By "Bogle and Buffett. . . old school", do you mean that the economy was not as globalized from their early perspective vs Vanguard's increase in International Stock and Bond Stock allocations in their portfolio's is evolving from "old school" into "modern"?
(Sorry for this awkward newbie phrasing)
thanks,
j
The US has historically been one of the most investor and business friendly nations with relatively little corruption. Buffett and Bogle both lived in huge bull markets in the US and uncertainty in other parts of the world. You could say that Europe and Australia are similar to the US but the rest of the world doesn't seem as investor friendly. You have communism, corruption and other barriers to investing. Certainly it is getting better and there is a lot of opportunity for growth so would you want to limit yourself to just US based companies? Some say yes, some say no. I think younger people are more open to investing globally. I am glad there is at least the option to invest internationally.

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Re: Why has Vanguard increased International Stock and International Bond in Balanced Funds and Portfolio Recommendation

Post by Sandtrap » Sun Feb 26, 2017 1:16 pm

dbr wrote:I don't doubt that Vanguard follows what they say in their white papers as far as about any of the recommendations they make. Whether one agrees with their conclusions is another question but not the one you are asking.
Your expert input is invaluable. OP original question edited to include whether you agree with Vanguard's trend.
Thanks"dbr".

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Re: Why has Vanguard increased International Stock and International Bond in Balanced Funds and Portfolio Recommendation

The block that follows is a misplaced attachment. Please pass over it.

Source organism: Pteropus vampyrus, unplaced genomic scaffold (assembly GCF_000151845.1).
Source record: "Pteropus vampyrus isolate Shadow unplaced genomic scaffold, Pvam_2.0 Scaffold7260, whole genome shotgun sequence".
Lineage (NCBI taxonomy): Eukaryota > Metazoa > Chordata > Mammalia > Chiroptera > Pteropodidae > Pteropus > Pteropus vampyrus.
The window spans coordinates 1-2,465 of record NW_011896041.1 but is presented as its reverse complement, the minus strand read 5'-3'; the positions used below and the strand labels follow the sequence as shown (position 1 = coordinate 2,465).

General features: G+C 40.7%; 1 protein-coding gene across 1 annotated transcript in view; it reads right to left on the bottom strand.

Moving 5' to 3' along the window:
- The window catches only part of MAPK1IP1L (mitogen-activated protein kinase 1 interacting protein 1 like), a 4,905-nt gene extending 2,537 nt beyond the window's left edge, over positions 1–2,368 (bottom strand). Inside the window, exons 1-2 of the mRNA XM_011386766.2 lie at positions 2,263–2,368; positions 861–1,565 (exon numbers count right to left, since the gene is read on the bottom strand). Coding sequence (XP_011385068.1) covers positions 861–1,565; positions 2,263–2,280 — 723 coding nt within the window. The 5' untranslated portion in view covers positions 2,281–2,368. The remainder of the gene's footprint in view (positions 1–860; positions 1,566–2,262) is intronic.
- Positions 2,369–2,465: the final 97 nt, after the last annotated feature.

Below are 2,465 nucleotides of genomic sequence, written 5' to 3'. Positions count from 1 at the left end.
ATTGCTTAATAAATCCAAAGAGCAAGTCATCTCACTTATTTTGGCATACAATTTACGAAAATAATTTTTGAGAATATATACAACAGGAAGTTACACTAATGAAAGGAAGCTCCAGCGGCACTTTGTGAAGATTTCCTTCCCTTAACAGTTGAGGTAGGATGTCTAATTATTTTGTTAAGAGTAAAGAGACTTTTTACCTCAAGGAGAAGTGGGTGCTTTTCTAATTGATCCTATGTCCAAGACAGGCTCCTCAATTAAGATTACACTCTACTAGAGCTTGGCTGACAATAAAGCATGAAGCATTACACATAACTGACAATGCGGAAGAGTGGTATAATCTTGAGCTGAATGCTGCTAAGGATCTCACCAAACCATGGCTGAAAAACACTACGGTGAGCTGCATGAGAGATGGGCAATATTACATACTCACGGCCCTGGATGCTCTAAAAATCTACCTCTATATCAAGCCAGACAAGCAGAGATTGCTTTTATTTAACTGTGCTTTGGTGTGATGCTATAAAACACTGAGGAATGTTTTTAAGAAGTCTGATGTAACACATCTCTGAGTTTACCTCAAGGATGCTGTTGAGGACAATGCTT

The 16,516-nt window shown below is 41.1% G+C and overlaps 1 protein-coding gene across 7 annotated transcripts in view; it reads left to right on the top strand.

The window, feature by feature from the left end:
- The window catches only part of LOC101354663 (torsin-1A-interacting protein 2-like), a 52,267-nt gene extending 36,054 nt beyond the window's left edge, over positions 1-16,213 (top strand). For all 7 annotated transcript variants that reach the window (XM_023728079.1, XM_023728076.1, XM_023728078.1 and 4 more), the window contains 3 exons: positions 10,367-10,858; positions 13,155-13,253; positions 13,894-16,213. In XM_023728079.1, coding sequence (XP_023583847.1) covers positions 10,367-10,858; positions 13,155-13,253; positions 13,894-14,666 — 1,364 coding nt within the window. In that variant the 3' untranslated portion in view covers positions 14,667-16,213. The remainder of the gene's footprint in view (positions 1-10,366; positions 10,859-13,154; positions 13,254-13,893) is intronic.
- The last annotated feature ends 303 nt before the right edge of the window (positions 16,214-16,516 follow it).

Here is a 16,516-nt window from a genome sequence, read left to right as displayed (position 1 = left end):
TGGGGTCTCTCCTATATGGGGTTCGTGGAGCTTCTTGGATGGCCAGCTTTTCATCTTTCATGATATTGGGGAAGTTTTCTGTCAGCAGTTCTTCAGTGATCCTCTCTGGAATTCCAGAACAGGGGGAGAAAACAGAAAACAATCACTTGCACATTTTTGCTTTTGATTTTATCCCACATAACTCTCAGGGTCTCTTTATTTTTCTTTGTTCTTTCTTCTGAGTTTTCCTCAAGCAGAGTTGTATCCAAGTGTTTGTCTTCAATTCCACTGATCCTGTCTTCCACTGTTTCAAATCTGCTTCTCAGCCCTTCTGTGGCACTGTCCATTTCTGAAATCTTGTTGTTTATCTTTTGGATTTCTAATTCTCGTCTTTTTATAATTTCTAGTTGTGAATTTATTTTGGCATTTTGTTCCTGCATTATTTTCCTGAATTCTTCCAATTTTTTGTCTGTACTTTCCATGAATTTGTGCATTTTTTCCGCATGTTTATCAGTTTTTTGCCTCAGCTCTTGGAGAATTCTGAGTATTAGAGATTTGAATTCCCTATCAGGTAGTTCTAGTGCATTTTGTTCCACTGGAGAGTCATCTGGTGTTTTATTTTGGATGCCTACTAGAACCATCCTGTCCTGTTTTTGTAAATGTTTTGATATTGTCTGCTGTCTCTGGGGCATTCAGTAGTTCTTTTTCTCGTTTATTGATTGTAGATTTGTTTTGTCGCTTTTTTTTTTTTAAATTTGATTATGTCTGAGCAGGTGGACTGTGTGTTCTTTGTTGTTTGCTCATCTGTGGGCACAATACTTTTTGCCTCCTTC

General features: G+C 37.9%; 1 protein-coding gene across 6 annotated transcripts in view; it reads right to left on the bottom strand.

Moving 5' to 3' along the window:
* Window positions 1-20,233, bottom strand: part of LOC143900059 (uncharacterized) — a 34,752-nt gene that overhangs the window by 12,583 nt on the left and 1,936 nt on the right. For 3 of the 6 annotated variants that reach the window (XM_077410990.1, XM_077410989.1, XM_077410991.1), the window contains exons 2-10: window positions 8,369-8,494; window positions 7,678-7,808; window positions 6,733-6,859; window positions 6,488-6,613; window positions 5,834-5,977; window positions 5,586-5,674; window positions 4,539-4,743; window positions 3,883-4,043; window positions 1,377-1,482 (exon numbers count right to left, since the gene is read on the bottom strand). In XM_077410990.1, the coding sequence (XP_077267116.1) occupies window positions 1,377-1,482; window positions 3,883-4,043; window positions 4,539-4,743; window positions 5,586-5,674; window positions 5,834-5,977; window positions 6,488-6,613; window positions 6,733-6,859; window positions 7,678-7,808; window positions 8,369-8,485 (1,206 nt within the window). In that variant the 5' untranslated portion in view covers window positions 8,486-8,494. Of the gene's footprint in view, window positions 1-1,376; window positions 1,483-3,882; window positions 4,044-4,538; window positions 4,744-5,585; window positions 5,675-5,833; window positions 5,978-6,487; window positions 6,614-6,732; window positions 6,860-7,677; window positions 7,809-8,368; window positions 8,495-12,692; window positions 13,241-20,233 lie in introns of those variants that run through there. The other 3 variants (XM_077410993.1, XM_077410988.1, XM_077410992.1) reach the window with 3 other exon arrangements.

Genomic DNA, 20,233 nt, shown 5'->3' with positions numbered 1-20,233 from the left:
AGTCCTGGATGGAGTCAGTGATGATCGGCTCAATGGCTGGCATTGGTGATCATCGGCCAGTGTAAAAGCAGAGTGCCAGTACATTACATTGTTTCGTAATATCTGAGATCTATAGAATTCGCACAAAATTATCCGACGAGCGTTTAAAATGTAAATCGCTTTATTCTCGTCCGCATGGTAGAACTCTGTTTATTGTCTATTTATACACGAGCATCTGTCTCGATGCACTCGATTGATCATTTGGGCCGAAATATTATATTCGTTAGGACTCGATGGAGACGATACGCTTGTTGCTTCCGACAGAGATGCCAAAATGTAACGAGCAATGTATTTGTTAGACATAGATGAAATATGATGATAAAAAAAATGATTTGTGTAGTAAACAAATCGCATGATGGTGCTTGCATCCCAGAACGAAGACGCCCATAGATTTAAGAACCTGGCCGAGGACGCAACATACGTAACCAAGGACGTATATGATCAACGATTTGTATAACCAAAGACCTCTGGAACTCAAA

Post by ram » Sun Feb 26, 2017 1:24 pm

I live in a small town in the midwest. There is one McDonald and one Burger King. When I go out I eat what I can get. I am happy with the friday fish fry.
Then I go to Chicago and I eat Thai and Indian and Lebanese because it is all available within a mile of where I stay.
In the 90's the investment menu was like in my small town. Now you can get the international flavor at a modest cost. I think Nisiprius (as always) has a point.
Ram

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Re: Why has Vanguard increased International Stock and International Bond in Balanced Funds and Portfolio Recommendation

Post by lack_ey » Sun Feb 26, 2017 2:02 pm

Aptenodytes wrote:
lack_ey wrote:In the long term, having returns like Scenario B is worse than Scenario A, but everybody seems to fixate on the kinds of drops you see in Scenario A.
That seems an exaggeration. The Sharpe Ratio is designed to incorporate both and is a pretty standard way to characterize both risk and return in a single, comparable, dimension.
I think you missed the point I was attempting to make. Sharpe ratio computed over past data can only see return over the risk-free rate and volatility over time in observed history. You're not directly getting information over other possible progressions.

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Re: Why has Vanguard increased International Stock and International Bond in Balanced Funds and Portfolio Recommendation

Post by Dirghatamas » Sun Feb 26, 2017 5:16 pm

nisiprius wrote:I'm going to state a blunt opinion: it is just a change in fashion. Burton Malkiel recommended in 1990 that 1/6th of stocks be international, now he recommends half. Regardless of which is "better," there is nothing rational anybody can point to explain the change. Contrary to what many people assume, the US share of the world market in 1990 was lower than it is today, and there were plenty of reasonable international stock investment vehicles in 1990.

If 50% is rational today, then 50% would have been rational in 1990. If 16% was rational in 1990, then 16% is rational today.

(And my own belief is that it doesn't make much difference, either would have been fine in 1990, either is fine today--and therefore the actual recommendation is easily swayed by fashions, fads, and personal tastes.)
I agree with you that rationally it doesn't make sense to change. I have always invested globally, disregarding any fixed number (0%,20%,50%) as being arbitrary. I just think companies are companies, stocks are stocks and if you can diversify across the world's public companies at relatively low cost, there is no sense in keeping any constant % or keeping a concentrated portfolio over weighting any country. Nothing has changed in that argument in 20 or 30 years so why change the allocation: either you thought global asset allocation makes sense (like me) and should stick with it, or you thought home country concentration makes sense (and you should stick with it). There is no reason to change it due to fashion.